Indonesia as a pluralist state and nation was formed on the basis of an agreement among all the elements of the country`s society that were of various religious and ethnic backgrounds.
Therefore, Vice President Boediono at a function to open the 10th Indonesian Mahasabha Parisada Hindu Dharma meeting in the Indonesian resort island of Bali on Sunday called on all religious communities in the country to continue cultivating inter-religious tolerance and harmony.
"Inter-religious harmony and tolerance, as well as social and cultural resilience should continue to be maintained, strengthened, and nurtured," the vice president said.
Boediono pointed out that all religions taught the importance of mutual understanding, respect, and love; and that the founders of the Indonesian nation were well aware of this fact.
According to the vice president, Indonesian society was pluralist because it was a composition of people with different religious beliefs, meaning that a certain religious group could well be the majority in one region but a minority in another region.
"Thus in a pluralist country, tolerance means that the majority group can protect the minority, and the minority group should be wise in determining their place in society," the vice president said.
Inter-religious tolerance and harmony in Indonesia was even admired by Pope Benedict XVI and US President Barack Obama who said it could be an example to the rest of the world.
According to the Catholic News Service in its official website www.catholicregister.org, Pope Benedict XVI said Indonesia could be an example of inter-religious harmony to the world.
Speaking to some 36 bishops of Indonesia who made a so-called "ad limina" visit to the Vatican on October 7, 2011, the pope said that by promoting dialogue and defending the rights of minorities, Catholics in Indonesia would contribute to the harmony of their nation and be an example to people in other parts of the world.
"Peaceful coexistence and cooperation among Indonesia`s population of various religious and ethnic groups means the country is "well-placed to make important contributions to the quest for peace and understanding among the peoples of the world," the pope said.
The pope told the bishops of Indonesia to bear witness to the image and likeness of God in each man, woman, and child by encouraging everyone to be open to dialog in the service of peace and harmony.
According to Pope Benedict, the first way to share God`s love with humanity was to be loving and charitable.
"This will also strengthen Indonesian society by promoting those values that your fellow citizens hold dear: tolerance, unity and justice for all citizens," the pope said.
Besides the pope, US President Barack Obama when visiting Indonesian in November 2010 said he was impressed by inter-religious tolerance in the country.
In his visit to Jakarta`s Istiqlal Mosque, Southeast Asia`s largest, Obama praised his childhood homeland`s spirit of tolerance as a model for Islam and the West.
The US president attentively listened to explanations from Istiqlal Mosque grand imam Ali Mustafa that the mosque was located just opposite Jakarta`s cathedral, symbolizing religious harmony and interfaith cooperation in Indonesia.
Obama held up Indonesia - which traditionally practices a tolerant form of Islam and has Christian, Hindu and Buddhist minorities - as an example of tolerance to the world in a tense age of colliding cultures.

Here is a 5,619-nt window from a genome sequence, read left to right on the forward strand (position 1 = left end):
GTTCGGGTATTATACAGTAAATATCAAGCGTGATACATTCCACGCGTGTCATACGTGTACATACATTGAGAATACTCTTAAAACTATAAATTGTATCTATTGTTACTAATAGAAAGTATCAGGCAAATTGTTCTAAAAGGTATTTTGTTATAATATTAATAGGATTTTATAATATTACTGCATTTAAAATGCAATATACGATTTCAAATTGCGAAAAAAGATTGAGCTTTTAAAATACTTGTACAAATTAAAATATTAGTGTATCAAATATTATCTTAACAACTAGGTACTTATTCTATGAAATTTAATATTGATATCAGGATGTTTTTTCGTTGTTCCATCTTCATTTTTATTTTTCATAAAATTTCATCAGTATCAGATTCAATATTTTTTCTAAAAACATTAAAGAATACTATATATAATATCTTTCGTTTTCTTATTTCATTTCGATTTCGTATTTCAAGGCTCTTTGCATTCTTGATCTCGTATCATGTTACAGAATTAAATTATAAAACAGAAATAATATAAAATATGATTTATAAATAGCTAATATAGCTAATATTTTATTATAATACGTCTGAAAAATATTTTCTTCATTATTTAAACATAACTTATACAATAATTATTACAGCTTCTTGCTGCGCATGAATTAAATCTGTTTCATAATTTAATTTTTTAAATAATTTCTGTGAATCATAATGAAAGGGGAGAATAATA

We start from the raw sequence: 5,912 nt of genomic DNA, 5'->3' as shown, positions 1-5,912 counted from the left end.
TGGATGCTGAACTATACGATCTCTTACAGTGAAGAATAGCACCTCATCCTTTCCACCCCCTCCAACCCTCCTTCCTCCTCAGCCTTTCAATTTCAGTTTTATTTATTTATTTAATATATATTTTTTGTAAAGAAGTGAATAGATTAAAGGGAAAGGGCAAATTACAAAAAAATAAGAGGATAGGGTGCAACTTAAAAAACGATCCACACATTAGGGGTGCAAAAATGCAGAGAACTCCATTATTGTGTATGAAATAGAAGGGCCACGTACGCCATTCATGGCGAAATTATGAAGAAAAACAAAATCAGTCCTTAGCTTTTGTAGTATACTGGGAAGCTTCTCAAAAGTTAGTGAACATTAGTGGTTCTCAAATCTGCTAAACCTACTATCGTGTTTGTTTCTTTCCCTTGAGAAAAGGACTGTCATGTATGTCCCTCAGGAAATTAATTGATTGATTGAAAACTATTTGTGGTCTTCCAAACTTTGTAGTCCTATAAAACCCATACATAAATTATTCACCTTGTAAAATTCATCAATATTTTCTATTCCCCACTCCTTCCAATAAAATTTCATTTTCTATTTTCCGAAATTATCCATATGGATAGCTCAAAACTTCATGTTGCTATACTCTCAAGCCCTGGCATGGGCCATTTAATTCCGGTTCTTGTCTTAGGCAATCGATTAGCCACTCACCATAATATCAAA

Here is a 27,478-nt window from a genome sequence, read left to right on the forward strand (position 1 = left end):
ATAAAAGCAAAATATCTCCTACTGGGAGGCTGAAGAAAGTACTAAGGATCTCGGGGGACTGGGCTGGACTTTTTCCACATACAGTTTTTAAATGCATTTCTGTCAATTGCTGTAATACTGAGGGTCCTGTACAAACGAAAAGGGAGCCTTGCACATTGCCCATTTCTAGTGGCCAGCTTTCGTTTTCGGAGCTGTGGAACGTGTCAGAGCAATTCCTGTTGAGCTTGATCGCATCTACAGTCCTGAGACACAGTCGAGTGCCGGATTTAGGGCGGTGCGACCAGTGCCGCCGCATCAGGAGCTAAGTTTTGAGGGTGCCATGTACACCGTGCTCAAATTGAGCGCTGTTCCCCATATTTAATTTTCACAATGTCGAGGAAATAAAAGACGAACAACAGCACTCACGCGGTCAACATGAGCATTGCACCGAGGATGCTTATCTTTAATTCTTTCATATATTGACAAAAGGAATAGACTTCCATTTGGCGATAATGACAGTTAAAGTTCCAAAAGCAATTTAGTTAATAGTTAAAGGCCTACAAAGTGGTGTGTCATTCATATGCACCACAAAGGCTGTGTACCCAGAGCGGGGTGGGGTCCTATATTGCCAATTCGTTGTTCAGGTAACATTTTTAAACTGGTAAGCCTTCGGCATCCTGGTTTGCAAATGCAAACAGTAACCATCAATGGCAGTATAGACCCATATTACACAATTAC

"Even as this land of my youth has changed in so many ways, those things that I learned to love about Indonesia - that spirit of tolerance that is written into your constitution, symbolized in your mosques and churches and temples, and embodied in your people still lives on," Obama said.
But Religious Affairs Minister Suryadharma Ali admitted that as a pluralist country, Indonesia was not free from conflict.
At a meeting with a German parliamentary delegation, led by the country`s parliament deputy speaker, Wolfgang Thierse, in Jakarta recently, Suryadharma compared the Indonesian nation to a big family.
"As a family, small quarrels between husband and wife, brother and sister, and even parents and children, sometimes happen and are perhaps unavoidable," the minister said.
Suryadharma said that sectarian conflicts did occur at times in Indonesia but it was really beyond the will of the religious leaders and religious communities.
"I do not believe that there is ingrained hostility between Muslim and Christian communities in Indonesia," the United Development Party (PPP) general chairman said.
Suryadharma also explained the issue of freedom of worship because there were certain parties who considered this freedom in Indonesia to be restricted.
He said in this world there was no absolute freedom because there were always restrictions under the laws and regulations.
Suryadharma said that everything in Indonesia was governed by law, and religious life was also subject to the religion`s laws and regulations.
"Therefore the freedom of worship , including that of determining religious teaching, should be based on the rule of law," said the religions affairs minister.
He also explained to the German parliament delegation that
Islam arrived a long time ago in Indonesia with peace and not with the sword, let alone a bomb, and that the arrival of Islam did not eliminate the culture which was there before.
The religious affairs minister also said that there was someone who intentionally wanted to create disharmony and sectarian conflict in Indonesia.
He said someone wanted to create disharmony because the issue of religion was classified as sensitive and easily ignited sectarian conflict.
"There is a mastermind from a certain party who intentionally wants to create disharmony among religious communities," Suryadharma Ali said.